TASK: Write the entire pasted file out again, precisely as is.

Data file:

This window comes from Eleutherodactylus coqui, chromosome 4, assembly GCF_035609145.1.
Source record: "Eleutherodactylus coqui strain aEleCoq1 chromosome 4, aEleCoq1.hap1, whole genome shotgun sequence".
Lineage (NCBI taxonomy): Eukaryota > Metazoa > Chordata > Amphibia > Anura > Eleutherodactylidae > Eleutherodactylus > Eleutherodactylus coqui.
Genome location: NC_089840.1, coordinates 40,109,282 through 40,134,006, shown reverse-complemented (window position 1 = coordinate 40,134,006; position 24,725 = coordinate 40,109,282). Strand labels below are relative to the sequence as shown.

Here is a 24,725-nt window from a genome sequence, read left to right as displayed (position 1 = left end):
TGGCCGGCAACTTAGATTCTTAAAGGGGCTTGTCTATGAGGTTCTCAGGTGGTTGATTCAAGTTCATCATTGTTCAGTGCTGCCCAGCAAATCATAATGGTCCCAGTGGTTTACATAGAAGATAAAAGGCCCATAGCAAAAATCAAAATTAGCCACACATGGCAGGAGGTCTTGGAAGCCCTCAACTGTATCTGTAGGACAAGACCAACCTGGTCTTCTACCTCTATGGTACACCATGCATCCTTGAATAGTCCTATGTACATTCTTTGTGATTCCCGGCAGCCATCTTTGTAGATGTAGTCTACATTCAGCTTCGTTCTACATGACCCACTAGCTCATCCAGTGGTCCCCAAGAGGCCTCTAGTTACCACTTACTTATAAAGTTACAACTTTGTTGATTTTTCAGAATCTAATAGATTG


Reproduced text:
This window comes from Eleutherodactylus coqui, chromosome 4, assembly GCF_035609145.1.
Source record: "Eleutherodactylus coqui strain aEleCoq1 chromosome 4, aEleCoq1.hap1, whole genome shotgun sequence".
Lineage (NCBI taxonomy): Eukaryota > Metazoa > Chordata > Amphibia > Anura > Eleutherodactylidae > Eleutherodactylus > Eleutherodactylus coqui.
Genome location: NC_089840.1, coordinates 40,109,282 through 40,134,006, shown reverse-complemented (window position 1 = coordinate 40,134,006; position 24,725 = coordinate 40,109,282). Strand labels below are relative to the sequence as shown.

Here is a 24,725-nt window from a genome sequence, read left to right as displayed (position 1 = left end):
TGGCCGGCAACTTAGATTCTTAAAGGGGCTTGTCTATGAGGTTCTCAGGTGGTTGATTCAAGTTCATCATTGTTCAGTGCTGCCCAGCAAATCATAATGGTCCCAGTGGTTTACATAGAAGATAAAAGGCCCATAGCAAAAATCAAAATTAGCCACACATGGCAGGAGGTCTTGGAAGCCCTCAACTGTATCTGTAGGACAAGACCAACCTGGTCTTCTACCTCTATGGTACACCATGCATCCTTGAATAGTCCTATGTACATTCTTTGTGATTCCCGGCAGCCATCTTTGTAGATGTAGTCTACATTCAGCTTCGTTCTACATGACCCACTAGCTCATCCAGTGGTCCCCAAGAGGCCTCTAGTTACCACTTACTTATAAAGTTACAACTTTGTTGATTTTTCAGAATCTAATAGATTG